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Voter apathy in SA is at an all-time high and voter registration at an all-time low. The departed elders of the apartheid struggle would surely be disillusioned to see the sacrifices required of millions in fighting (and dying) for the right to vote in a democratic SA being forgotten.

What defines the health of a nation? Is it the size of the GDP or the Gini coefficient? The level of unemployment, of education, or the value of the minimum wage? Homelessness, crime statistics, gender-based violence, female enablement, minority empowerment or religious tolerance? While these are all strong indicators, nothing is more telling about the national morale than the enthusiasm with which people embrace the privilege of voting in democratic elections.

If that is the case, South Africans have — after 27 years of an ANC government — never been more disengaged and apathetic towards what should be considered the single most important obligation of every SA citizen: to cast a ballot.

The MidPoint Paper, published by the Konrad Adenauer Stiftung, provides an in-depth analysis of the SA non-voter.

“Worldwide, voter turnout started to decline in the early 1990s from a global average of 76% of registered voters to 66% by 2015, despite an increase in the global voter population and the spread of electoral democracy,” the paper states.

In SA, the proportion of registered voters who have turned up to cast their ballots has steadily declined from 86% in 1994 to 49% in 2019.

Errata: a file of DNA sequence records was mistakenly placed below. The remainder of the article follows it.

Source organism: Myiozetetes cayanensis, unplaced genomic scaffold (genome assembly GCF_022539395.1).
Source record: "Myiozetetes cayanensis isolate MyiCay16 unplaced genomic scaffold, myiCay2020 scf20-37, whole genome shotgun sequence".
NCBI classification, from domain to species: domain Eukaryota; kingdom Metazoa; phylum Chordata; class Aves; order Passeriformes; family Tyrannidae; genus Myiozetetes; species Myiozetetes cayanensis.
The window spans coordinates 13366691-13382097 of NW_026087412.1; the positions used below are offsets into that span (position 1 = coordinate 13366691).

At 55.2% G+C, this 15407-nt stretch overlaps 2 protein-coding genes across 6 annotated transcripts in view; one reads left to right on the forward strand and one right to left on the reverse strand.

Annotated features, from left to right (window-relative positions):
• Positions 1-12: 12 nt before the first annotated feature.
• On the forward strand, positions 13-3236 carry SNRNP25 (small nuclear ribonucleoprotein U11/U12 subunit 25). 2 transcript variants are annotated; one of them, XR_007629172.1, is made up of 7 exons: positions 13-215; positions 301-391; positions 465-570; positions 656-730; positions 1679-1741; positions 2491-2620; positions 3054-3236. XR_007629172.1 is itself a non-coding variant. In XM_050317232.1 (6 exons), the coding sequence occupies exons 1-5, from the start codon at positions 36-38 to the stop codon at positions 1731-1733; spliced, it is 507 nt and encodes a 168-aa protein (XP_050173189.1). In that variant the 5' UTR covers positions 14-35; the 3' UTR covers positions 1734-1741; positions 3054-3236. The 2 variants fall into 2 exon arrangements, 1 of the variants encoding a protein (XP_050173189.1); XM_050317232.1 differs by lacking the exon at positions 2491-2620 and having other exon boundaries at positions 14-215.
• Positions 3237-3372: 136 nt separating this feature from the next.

Voter turnout is regarded as a crucial indicator of the vitality and health of a democracy, yet more than 13-million South Africans who are eligible to vote haven’t registered for the November 1 polls.

Join the Business Day Dialogues, in partnership with the Konrad Adenauer Stiftung, on October 14 for a discussion on encouraging voters to take part in the polls. Picture: BLOOMBERG/WALDO SWIEGERS
Join the Business Day Dialogues, in partnership with the Konrad Adenauer Stiftung, on October 14 for a discussion on encouraging voters to take part in the polls. Picture: BLOOMBERG/WALDO SWIEGERS

The steady decline in voter participation raises important questions about the quality of civic engagement and citizen involvement in SA’s democratic politics and is telling of a deep mistrust of the political system. What are the reasons for the decline in voter participation and for those who, despite being registered, are choosing not to vote?

Join the Business Day Dialogues LIVE, in association with the Konrad Adenauer Stiftung, where leaders will debate the issues that are responsible for disengagement, and seek solutions to motivate and activate the responsibility felt for selecting the leaders this country needs.

Hear more from:

  • Collette Schulz-Herzenberg: senior lecturer in the political science department, Stellenbosch University;
  • Nomsa Masuku: commissioner, Electoral Commission of SA; and
  • Hajra Omarjee: political editor, Business Day.

The discussion will be moderated by political analyst Nompumelelo Runji, CEO of Critical ThinkAR.

The details

  • Date: Thursday October 14
  • Time: 9am-10am

 

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